Two of the minor heat related disorders are sunburn and heat rash.

Sunburn is caused by excessive exposure of skin to the ultraviolet rays of the sun. Too much sun can cause a first degree burn consisting of red, painful skin. Wear lightweight clothing to cover your skin and use a sun screen lotion, spray, gel or other topical product on exposed skin. And remember to reapply the sun screen regularly, throughout the day.

Heat rash is the generic group name for a number of skin problems that arise or worsen because of heat exposure or overheating. Heat rash usually appears as very small pinpoint bumps at the entrances to small hair follicles. Skin may feel prickly or itchy, in some areas there may be red or pink patches of skin. Ointments are available to treat and soothe the rash area. The condition is usually self-limited and resolves in hours to a few days without treatment.

There are three kinds of major heat related disorders: heat cramps, heat exhaustion, and heat stroke. You need to know how to recognize each one, and what first aid treatment is necessary:

Heat cramps are painful, involuntary muscle spasms that usually occur in the arms or legs, during heavy work or exercise in hot environments. They are often caused by inadequate fluid intake. Move into the shade, loosen clothing, and restore fluids and electrolytes. Heat cramps are usually self-limited and go away on their own. If the cramping does not subside with rest and rehydration, seek medical help.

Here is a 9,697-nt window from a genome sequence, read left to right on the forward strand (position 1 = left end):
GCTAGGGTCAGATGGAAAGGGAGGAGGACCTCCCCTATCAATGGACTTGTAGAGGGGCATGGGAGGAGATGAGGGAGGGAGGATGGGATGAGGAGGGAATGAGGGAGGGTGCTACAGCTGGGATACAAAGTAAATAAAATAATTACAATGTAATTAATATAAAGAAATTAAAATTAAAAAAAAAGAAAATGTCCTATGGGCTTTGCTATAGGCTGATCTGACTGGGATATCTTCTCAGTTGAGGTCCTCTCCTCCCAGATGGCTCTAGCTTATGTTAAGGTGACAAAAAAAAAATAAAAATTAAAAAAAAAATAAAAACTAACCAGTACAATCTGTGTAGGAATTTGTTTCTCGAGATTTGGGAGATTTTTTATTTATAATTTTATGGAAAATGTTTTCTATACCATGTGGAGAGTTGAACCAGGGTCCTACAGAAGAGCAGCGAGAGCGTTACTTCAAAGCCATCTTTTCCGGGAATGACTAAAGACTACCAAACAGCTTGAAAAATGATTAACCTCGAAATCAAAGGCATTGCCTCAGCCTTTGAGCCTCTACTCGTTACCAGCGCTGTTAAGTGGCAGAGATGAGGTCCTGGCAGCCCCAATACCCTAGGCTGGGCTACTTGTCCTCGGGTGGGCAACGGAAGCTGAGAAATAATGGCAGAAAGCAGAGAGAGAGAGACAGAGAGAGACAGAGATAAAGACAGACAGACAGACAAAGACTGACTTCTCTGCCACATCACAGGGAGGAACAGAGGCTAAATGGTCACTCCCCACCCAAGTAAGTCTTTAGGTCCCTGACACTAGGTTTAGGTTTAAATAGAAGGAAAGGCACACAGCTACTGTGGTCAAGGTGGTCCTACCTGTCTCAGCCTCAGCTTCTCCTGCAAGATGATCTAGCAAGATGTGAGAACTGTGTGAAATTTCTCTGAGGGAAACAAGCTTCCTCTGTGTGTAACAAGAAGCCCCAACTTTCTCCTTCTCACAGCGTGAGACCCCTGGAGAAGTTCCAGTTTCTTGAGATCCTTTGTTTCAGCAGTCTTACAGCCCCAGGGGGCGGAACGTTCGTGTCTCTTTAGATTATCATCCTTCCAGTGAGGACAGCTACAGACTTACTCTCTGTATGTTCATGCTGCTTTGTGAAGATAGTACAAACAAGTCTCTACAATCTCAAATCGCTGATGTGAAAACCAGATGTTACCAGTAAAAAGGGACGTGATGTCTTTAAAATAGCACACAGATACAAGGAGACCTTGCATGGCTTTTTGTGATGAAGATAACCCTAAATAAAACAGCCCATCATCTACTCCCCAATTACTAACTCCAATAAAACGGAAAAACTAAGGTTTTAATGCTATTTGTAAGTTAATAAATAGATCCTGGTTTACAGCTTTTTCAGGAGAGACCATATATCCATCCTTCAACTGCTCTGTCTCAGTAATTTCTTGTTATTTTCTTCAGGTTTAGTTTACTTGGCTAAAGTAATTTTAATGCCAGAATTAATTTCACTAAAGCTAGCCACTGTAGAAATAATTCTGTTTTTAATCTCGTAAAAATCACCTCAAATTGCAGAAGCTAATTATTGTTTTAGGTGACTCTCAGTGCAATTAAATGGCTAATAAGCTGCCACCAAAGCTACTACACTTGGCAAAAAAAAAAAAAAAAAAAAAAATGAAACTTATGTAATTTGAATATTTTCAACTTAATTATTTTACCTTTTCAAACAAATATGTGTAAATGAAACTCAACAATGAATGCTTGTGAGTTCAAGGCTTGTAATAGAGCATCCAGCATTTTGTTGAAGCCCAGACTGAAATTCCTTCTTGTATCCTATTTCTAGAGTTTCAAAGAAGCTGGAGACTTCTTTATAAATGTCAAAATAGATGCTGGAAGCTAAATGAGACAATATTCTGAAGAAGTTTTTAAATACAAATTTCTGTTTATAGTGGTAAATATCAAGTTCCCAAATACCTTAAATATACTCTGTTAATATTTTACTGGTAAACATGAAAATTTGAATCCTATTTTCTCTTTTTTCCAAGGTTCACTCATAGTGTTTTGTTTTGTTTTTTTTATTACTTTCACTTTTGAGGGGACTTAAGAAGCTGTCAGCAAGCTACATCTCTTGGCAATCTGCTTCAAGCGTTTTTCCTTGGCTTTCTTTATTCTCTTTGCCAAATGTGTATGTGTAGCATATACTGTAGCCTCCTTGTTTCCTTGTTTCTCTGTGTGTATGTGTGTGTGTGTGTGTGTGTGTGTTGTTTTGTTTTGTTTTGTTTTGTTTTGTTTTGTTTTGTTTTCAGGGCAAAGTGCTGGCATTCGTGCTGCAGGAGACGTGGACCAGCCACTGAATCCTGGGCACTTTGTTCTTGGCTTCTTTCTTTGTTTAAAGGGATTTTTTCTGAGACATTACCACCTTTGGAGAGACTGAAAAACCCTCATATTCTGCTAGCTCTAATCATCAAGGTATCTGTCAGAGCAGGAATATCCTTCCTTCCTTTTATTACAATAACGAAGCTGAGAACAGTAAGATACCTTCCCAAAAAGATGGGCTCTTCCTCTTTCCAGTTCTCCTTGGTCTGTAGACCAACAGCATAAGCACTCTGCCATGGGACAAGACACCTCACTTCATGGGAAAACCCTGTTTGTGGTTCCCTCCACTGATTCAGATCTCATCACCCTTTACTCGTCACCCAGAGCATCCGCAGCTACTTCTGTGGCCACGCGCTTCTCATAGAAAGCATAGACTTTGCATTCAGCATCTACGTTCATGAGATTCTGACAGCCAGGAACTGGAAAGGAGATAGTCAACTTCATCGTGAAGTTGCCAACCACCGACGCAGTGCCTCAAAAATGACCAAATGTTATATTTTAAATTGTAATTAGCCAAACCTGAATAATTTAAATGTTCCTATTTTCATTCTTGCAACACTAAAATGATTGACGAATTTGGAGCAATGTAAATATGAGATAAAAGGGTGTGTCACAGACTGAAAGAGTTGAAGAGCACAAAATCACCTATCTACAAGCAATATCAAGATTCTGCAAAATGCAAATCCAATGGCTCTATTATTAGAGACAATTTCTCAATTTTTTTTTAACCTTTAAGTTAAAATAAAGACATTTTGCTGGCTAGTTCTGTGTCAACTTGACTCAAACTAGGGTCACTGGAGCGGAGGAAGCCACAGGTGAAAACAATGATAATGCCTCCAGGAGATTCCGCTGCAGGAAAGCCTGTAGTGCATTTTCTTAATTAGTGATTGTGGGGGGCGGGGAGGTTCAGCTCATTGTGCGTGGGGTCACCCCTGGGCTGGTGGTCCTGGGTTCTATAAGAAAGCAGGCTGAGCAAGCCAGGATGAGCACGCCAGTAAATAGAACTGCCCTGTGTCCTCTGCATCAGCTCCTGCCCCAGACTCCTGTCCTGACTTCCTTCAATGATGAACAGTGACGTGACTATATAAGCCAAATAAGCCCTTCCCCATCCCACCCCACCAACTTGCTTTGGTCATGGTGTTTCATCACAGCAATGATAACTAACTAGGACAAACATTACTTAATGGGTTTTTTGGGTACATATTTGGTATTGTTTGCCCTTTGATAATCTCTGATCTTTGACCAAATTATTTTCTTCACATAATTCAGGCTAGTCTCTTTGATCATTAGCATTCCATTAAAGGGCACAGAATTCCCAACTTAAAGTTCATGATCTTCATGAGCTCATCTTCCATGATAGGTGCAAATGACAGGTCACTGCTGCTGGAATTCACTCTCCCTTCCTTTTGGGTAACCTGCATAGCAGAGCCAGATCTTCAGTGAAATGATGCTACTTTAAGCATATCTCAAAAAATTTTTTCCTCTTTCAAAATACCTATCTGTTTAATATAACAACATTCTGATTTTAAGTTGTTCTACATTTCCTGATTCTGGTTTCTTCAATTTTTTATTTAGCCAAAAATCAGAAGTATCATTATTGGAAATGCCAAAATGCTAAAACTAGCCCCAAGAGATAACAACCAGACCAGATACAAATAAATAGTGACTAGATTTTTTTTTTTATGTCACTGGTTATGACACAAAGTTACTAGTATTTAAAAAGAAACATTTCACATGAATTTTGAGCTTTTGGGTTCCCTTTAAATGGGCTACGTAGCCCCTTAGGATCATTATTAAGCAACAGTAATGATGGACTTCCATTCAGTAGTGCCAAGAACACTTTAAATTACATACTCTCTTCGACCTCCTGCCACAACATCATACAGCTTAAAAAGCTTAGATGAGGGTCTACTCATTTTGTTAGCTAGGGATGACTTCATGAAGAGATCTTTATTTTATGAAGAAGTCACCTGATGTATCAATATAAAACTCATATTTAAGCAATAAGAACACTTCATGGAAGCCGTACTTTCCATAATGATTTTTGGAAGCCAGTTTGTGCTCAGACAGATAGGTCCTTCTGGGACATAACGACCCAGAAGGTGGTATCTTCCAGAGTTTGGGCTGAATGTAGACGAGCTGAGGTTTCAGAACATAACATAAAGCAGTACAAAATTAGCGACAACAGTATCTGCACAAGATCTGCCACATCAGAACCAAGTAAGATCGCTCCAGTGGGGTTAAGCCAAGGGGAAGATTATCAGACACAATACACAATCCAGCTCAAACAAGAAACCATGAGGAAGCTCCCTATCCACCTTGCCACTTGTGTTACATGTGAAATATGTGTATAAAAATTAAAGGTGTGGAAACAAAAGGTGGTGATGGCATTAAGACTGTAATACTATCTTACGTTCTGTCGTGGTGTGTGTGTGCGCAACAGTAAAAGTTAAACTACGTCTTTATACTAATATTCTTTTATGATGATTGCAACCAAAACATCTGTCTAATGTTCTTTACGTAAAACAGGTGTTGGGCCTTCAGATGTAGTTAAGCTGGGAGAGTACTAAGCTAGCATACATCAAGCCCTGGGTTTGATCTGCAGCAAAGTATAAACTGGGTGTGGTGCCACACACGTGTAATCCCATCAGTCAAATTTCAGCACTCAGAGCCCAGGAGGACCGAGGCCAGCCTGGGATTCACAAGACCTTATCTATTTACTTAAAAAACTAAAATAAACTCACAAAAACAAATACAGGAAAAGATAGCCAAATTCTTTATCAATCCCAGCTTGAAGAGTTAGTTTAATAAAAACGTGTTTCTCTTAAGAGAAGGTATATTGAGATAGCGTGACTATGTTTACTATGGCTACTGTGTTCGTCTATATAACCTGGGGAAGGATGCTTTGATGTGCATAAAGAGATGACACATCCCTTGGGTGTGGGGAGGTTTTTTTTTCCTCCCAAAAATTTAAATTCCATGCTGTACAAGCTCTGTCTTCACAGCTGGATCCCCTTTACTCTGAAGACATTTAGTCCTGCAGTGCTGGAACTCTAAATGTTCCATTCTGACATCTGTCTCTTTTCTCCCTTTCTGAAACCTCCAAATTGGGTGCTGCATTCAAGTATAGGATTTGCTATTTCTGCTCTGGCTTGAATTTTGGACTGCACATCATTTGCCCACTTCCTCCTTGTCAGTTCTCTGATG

Heat exhaustion is a more serious condition. Possible signs and symptoms are many and may include: cool, moist skin with goose bumps when in the heat; heavy sweating; faintness; dizziness; fatigue; weak, rapid pulse; low blood pressure upon standing; muscle cramps; nausea; headache. Move to a cooler place, stop all activity and rest. Drink cool water or sports drinks. Call 911 if your signs or symptoms worsen or if they don’t improve within 60 minutes. Seek immediate medical attention if your body temperature reaches 104 F (40 C) or higher.

Heat stroke is a life-threatening condition! Heat stroke is an escalation of heat cramps and heat exhaustion. Signs include high body temperature (104 F (40 C) or higher); hot, dry skin; weakness; and rapid pulse and breathing. The victim may lose consciousness. Heat stroke can cause seizures, convulsions, or even death. There’s no time to lose! Have a co-worker call for medical help immediately. Lay the victim down with head and shoulders slightly elevated. Cool them as quickly as possible. Use the water and ice in a jobsite cooler if no other source of cold water is available. Treat the victim for shock.
Heat stroke can be prevented if you receive medical attention or take self-care steps as soon as you notice problems!

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